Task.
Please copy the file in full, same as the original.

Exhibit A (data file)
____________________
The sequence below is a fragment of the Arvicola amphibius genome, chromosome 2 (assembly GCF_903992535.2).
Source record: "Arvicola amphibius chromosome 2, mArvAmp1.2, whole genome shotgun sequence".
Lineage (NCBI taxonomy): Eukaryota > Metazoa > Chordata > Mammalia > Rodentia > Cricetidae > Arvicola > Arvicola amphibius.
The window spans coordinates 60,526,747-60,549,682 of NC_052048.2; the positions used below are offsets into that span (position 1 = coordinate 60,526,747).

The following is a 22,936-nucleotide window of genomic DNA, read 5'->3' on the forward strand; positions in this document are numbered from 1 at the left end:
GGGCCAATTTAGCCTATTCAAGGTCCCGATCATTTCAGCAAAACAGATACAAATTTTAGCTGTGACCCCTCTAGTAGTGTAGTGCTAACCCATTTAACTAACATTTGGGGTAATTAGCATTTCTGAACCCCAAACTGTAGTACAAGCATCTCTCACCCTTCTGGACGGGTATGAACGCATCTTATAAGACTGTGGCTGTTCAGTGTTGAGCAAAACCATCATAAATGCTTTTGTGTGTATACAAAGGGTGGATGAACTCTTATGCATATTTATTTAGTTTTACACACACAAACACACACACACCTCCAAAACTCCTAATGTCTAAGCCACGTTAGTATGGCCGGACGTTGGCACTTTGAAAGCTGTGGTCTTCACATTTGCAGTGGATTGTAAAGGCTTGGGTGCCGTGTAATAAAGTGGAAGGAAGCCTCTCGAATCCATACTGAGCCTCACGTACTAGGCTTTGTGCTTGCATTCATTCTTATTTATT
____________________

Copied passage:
The sequence below is a fragment of the Arvicola amphibius genome, chromosome 2 (assembly GCF_903992535.2).
Source record: "Arvicola amphibius chromosome 2, mArvAmp1.2, whole genome shotgun sequence".
Lineage (NCBI taxonomy): Eukaryota > Metazoa > Chordata > Mammalia > Rodentia > Cricetidae > Arvicola > Arvicola amphibius.
The window spans coordinates 60,526,747-60,549,682 of NC_052048.2; the positions used below are offsets into that span (position 1 = coordinate 60,526,747).

The following is a 22,936-nucleotide window of genomic DNA, read 5'->3' on the forward strand; positions in this document are numbered from 1 at the left end:
GGGCCAATTTAGCCTATTCAAGGTCCCGATCATTTCAGCAAAACAGATACAAATTTTAGCTGTGACCCCTCTAGTAGTGTAGTGCTAACCCATTTAACTAACATTTGGGGTAATTAGCATTTCTGAACCCCAAACTGTAGTACAAGCATCTCTCACCCTTCTGGACGGGTATGAACGCATCTTATAAGACTGTGGCTGTTCAGTGTTGAGCAAAACCATCATAAATGCTTTTGTGTGTATACAAAGGGTGGATGAACTCTTATGCATATTTATTTAGTTTTACACACACAAACACACACACACCTCCAAAACTCCTAATGTCTAAGCCACGTTAGTATGGCCGGACGTTGGCACTTTGAAAGCTGTGGTCTTCACATTTGCAGTGGATTGTAAAGGCTTGGGTGCCGTGTAATAAAGTGGAAGGAAGCCTCTCGAATCCATACTGAGCCTCACGTACTAGGCTTTGTGCTTGCATTCATTCTTATTTATT